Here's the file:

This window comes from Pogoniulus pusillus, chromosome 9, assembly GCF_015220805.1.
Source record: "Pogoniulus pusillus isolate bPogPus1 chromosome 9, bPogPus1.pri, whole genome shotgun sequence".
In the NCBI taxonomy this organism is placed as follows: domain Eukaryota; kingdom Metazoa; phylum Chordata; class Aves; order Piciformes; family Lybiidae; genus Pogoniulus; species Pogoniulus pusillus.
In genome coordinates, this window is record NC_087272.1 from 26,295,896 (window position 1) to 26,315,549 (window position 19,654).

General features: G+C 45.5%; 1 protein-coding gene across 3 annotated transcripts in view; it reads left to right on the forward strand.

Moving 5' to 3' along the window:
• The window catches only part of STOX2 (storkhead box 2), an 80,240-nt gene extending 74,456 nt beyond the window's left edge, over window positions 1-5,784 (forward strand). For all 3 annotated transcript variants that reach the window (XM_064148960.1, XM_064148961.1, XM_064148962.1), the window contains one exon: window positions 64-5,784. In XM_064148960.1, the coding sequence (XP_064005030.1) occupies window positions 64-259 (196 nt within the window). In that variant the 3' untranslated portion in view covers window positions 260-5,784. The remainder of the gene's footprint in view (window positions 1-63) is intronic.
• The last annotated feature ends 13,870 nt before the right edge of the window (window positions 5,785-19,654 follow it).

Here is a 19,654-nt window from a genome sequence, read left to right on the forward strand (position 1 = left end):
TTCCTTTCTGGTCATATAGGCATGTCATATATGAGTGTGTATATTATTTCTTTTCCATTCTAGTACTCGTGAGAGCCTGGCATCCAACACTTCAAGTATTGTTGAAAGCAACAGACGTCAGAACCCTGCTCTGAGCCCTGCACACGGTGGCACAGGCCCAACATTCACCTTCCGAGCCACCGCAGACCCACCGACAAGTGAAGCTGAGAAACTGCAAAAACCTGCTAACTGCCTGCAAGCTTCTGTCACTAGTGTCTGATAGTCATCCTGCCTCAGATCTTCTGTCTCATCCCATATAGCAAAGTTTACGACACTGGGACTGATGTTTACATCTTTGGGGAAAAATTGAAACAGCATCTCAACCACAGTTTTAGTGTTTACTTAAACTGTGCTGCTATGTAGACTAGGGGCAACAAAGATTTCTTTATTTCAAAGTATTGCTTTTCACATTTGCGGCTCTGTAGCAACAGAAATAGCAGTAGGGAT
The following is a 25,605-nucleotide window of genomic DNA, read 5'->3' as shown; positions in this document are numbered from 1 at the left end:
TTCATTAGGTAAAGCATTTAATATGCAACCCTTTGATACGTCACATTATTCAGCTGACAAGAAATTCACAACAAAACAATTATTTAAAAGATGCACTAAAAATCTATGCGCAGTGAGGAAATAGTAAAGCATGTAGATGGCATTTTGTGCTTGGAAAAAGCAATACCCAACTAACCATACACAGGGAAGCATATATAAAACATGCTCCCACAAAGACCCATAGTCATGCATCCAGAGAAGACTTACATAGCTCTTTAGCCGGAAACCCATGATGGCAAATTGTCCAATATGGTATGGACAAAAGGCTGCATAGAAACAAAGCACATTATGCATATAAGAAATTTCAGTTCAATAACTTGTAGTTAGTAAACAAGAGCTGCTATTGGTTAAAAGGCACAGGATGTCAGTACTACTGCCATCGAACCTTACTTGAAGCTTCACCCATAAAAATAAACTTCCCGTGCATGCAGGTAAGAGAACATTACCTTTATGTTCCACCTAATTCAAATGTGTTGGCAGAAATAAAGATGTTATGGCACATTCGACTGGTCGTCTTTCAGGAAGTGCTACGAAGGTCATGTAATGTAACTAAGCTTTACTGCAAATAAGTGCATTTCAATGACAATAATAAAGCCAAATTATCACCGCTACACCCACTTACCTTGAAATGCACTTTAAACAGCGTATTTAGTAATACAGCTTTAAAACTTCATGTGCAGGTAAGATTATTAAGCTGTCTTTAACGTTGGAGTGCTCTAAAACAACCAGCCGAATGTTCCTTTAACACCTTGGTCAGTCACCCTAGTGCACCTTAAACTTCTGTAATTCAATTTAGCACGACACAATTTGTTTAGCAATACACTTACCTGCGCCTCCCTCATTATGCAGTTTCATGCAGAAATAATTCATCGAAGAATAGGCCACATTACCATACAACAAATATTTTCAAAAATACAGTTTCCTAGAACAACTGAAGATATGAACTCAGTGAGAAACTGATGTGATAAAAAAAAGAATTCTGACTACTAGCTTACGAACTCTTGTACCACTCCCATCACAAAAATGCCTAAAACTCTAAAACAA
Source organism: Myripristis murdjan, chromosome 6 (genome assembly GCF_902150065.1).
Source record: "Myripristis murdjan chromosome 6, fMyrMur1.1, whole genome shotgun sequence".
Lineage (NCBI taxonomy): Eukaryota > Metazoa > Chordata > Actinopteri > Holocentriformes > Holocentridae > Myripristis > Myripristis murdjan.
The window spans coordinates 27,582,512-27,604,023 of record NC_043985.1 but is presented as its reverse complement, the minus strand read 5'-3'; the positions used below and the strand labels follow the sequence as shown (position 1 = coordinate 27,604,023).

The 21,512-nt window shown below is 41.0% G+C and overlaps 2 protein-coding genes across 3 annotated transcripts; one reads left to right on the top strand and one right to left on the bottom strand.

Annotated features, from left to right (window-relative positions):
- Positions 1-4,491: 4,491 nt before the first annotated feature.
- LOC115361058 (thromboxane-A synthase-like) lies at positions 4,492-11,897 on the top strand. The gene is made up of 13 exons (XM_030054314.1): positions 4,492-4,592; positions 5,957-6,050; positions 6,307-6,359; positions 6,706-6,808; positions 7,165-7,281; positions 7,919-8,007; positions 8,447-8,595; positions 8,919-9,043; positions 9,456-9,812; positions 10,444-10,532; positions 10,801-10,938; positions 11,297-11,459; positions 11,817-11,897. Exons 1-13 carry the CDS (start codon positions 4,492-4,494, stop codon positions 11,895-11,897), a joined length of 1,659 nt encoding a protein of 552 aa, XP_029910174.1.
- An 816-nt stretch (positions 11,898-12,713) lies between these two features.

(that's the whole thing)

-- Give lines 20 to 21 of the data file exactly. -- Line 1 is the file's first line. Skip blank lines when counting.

- LOC115361058 (thromboxane-A synthase-like) lies at positions 4,492-11,897 on the top strand. The gene is made up of 13 exons (XM_030054314.1): positions 4,492-4,592; positions 5,957-6,050; positions 6,307-6,359; positions 6,706-6,808; positions 7,165-7,281; positions 7,919-8,007; positions 8,447-8,595; positions 8,919-9,043; positions 9,456-9,812; positions 10,444-10,532; positions 10,801-10,938; positions 11,297-11,459; positions 11,817-11,897. Exons 1-13 carry the CDS (start codon positions 4,492-4,494, stop codon positions 11,895-11,897), a joined length of 1,659 nt encoding a protein of 552 aa, XP_029910174.1.
- An 816-nt stretch (positions 11,898-12,713) lies between these two features.